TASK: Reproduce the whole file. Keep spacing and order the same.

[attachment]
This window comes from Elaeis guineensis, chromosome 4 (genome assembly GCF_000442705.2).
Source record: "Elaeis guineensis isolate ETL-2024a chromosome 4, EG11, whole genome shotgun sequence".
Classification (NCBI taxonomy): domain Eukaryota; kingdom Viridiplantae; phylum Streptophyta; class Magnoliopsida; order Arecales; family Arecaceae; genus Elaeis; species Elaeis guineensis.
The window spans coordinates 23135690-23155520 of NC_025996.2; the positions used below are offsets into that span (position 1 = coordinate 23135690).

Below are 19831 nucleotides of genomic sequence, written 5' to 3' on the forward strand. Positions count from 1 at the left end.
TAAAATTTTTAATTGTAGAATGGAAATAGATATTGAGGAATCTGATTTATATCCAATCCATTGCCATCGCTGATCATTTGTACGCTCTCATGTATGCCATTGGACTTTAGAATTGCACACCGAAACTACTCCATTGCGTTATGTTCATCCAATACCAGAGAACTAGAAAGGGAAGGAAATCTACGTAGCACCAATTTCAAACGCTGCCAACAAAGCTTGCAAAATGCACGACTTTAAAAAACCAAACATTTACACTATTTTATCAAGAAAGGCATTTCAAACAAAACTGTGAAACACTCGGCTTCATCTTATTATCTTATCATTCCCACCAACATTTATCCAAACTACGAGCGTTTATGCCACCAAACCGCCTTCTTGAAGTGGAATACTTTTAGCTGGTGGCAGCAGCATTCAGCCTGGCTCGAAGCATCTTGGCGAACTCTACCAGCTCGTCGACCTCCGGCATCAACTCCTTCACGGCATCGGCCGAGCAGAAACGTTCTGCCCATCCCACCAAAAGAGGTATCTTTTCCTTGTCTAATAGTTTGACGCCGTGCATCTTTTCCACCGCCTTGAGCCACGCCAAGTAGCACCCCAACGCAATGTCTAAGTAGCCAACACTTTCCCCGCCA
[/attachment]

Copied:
This window comes from Elaeis guineensis, chromosome 4 (genome assembly GCF_000442705.2).
Source record: "Elaeis guineensis isolate ETL-2024a chromosome 4, EG11, whole genome shotgun sequence".
Classification (NCBI taxonomy): domain Eukaryota; kingdom Viridiplantae; phylum Streptophyta; class Magnoliopsida; order Arecales; family Arecaceae; genus Elaeis; species Elaeis guineensis.
The window spans coordinates 23135690-23155520 of NC_025996.2; the positions used below are offsets into that span (position 1 = coordinate 23135690).

Below are 19831 nucleotides of genomic sequence, written 5' to 3' on the forward strand. Positions count from 1 at the left end.
TAAAATTTTTAATTGTAGAATGGAAATAGATATTGAGGAATCTGATTTATATCCAATCCATTGCCATCGCTGATCATTTGTACGCTCTCATGTATGCCATTGGACTTTAGAATTGCACACCGAAACTACTCCATTGCGTTATGTTCATCCAATACCAGAGAACTAGAAAGGGAAGGAAATCTACGTAGCACCAATTTCAAACGCTGCCAACAAAGCTTGCAAAATGCACGACTTTAAAAAACCAAACATTTACACTATTTTATCAAGAAAGGCATTTCAAACAAAACTGTGAAACACTCGGCTTCATCTTATTATCTTATCATTCCCACCAACATTTATCCAAACTACGAGCGTTTATGCCACCAAACCGCCTTCTTGAAGTGGAATACTTTTAGCTGGTGGCAGCAGCATTCAGCCTGGCTCGAAGCATCTTGGCGAACTCTACCAGCTCGTCGACCTCCGGCATCAACTCCTTCACGGCATCGGCCGAGCAGAAACGTTCTGCCCATCCCACCAAAAGAGGTATCTTTTCCTTGTCTAATAGTTTGACGCCGTGCATCTTTTCCACCGCCTTGAGCCACGCCAAGTAGCACCCCAACGCAATGTCTAAGTAGCCAACACTTTCCCCGCCA